Root Mean Square Speed Calculator for Ideal Gas

Created by Hubert Kowalski
Reviewed by Hanna Pamuła, PhD and Steven Wooding
Last updated: Jan 23, 2023

Our root mean square speed calculator gives you an effortless way to calculate the RMS speed for an ideal and mostly monoatomic gases. To calculate, we need to:

  1. Choose the gas from the presets – or alternatively, choose the "custom" option and enter the molar mass of the gas,
  2. Input the temperature of the gas,
  3. Woosh, your result is instantly computed!

A good thing to remember is that RMS is not the median or average speed (as simple average speed would be equal to zero, as particles are moving in every direction), but it provides a good approximation of particles' movement.

💡 If you need to change the value of the gas constant used in this calculator, enable advanced mode in our RMS speed calculator.

What is an ideal gas?

An ideal gas, as defined in the kinetic theory of gases, is a model for simple gas behavior. When using ideal gases, we have to make a few assumptions:

  • Container is non-movable. It always stays in one place.

  • Particles of the ideal gas are so small that their volumes become negligible.

  • Particles constantly collide with themselves and the walls of the container. Collisions are fully elastic, meaning that kinetic energies are conserved.

  • Any interactions between particles except for collisions can be neglected. We do not need to worry about gravity or electromagnetism.

  • Particles are in constant and random motion. They keep bouncing off each other in a pretty much random fashion.

Those assumptions allow our root mean square speed calculator to calculate things correctly.

Simulation of gas particles colliding with each other
Simulation of ideal gas particles, scaled and slowed down

What is the formula for RMS speed?

The formula below is used for calculating the RMS speed in our calculator:

vrms=3RTM,v_{\rm rms} = \sqrt{\frac{3 R T}{M}},


  • vrmsv_{rms} – Root mean square speed;
  • RR – Gas constant;
  • TT – Temperature of the gas in kelvin – you can easily convert from Celsius using the celsius converter; and
  • MM – Molar mass of the gas. Some molar masses are already given in our calculator as presets.

However, the other formula based on Boltzmann's constant exists:

vrms=3kTm,v_{\rm rms} = \sqrt{\frac{3 k T}{m}},


  • kk is Boltzmann's constant. Roughly equal to 1.380649 ⁣× ⁣1023 m2 kg s2 K1\small 1.380649\! \times\! 10^{-23}\ \rm m^2\ kg\ s^{-2}\ K^{-1};
  • TT is the temperature of the gas in kelvin; and
  • mm is the mass of a single particle.

Our calculator has the former equation implemented, as it's the one used more often.

Molar masses of common gases

We've implemented seven gases in our calculator – please note that some of them can be approximated as ideal gases within reasonable tolerances around standard pressure and temperature (air, carbon dioxide, water vapor).

To input other gas than the preset options, choose "Custom" and enter the molar mass of your ideal gas. You can use the table below to find the molar masses for other gases.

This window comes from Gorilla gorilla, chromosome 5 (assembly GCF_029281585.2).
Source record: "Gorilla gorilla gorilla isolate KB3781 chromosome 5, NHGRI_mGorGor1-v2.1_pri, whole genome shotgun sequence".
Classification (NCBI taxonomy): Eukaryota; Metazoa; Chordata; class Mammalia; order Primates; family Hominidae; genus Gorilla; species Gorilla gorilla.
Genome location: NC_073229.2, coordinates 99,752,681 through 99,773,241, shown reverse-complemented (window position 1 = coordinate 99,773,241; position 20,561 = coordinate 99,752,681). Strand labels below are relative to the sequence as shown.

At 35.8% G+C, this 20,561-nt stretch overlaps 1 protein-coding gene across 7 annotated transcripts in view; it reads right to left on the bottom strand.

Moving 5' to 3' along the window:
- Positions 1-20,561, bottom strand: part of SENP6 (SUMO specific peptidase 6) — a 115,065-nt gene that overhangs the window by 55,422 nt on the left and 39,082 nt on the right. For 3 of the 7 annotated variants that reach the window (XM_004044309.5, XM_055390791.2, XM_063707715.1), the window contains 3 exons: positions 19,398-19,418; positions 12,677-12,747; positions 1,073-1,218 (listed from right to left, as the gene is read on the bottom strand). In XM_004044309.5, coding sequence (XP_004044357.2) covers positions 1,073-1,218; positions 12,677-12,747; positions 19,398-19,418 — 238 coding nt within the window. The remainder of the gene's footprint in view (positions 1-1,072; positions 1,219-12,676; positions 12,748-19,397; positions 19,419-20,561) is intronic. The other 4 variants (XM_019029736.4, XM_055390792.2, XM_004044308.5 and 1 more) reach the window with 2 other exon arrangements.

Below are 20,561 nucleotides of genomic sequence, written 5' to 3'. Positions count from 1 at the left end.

Molar mass (g/mol)





Natural gas










How to find RMS speed formula?

The root mean square speed formula used in our calculator may be derived from the ideal gas law formula (see the ideal gas law calculator for more):

PV=nRT,PV = n R T,


  • PP – Pressure of the gas;
  • VV – Volume of the gas;
  • nn – Number of particles of the gas;
  • RR – Gas constant; and
  • TT – Temperature of the gas.

We need to employ the kinetic energy formula, but we have to alter it to match our assumptions about gases.

We have to calculate each particle's kinetic energy; therefore, we change the mass of the entire gas (mm) to one based on the molar mass (MM) and the amount of particle (nn):

Ek=n12Mvˉ2,E_k = n \frac{1}{2} M \bar{v}^2,

and by knowing that 32PV\frac{3}{2} PV (only in monoatomic gas) is equal to EkE_k, we can arrange an equation:

Ek=32PV=n12Mvˉ232nRT=n12Mvˉ23RTM=vˉ2\begin{align*} &E_k = \frac{3}{2} PV = n \frac{1}{2} M \bar{v}^2 \\[1em] &\frac{3}{2} n R T = n \frac{1}{2} M \bar{v}^2 \\[1em] &\frac{3RT}{M} = \bar{v}^2 \\ \end{align*}

So, we can now square root both sides and get the root mean square speed formula:

vˉ=3RTM\bar{v} = \sqrt{\frac{3RT}{M}}

What is the RMS speed?

The root mean speed of gas corresponds to the speed of particles having the median kinetic energy. Particles have their expected speed, but they can have different velocities because of the collisions at each timestep.

The distribution of speeds mathematically can be assigned to an astoundingly expressive function:

f(v)=(m2πkT)324πv2emv22kT,f(v) = \left( \frac{m}{2\pi k T}\right)^\frac{3}{2} 4 \pi v^2 e^{-\frac{mv^2}{2kT}},


  • mm – Single-particle mass;
  • kk – Boltzmann's constant; and
  • TT – Temperature in kelvin.

Below you can see the probability density function that arises from experimental data:

Probability density function fitting using experimental data
Dswartz4, CC BY-SA 4.0, via Wikimedia Commons.


What is the RMS speed for air at 20 °C?

502.4 m/s. Here is how to calculate this result:

  1. Convert 20 °C to kelvin by adding 273 to get the result 293.
  2. Multiply by 3 times the gas constant, which is 8.314 J/(K·mol).
  3. Divide by the molar mass of air, which is 0.028965 kg/mol.
  4. Take the square root to get the answer of 502.4 m/s

How is the RMS speed of a gas related to temperature?

The root mean square (RMS) speed of a gas is directly proportional to the square root of the absolute temperature (measured in kelvins). Temperature is a measure of the average kinetic energy of the particles that make up a gas, and the RMS speed is a measure of kinetic energy. Therefore the higher the temperature, the higher the RMS speed.

Hubert Kowalski
RMS Speed
Custom ▾
Molar mass
Temperature of gas
RMS Speed
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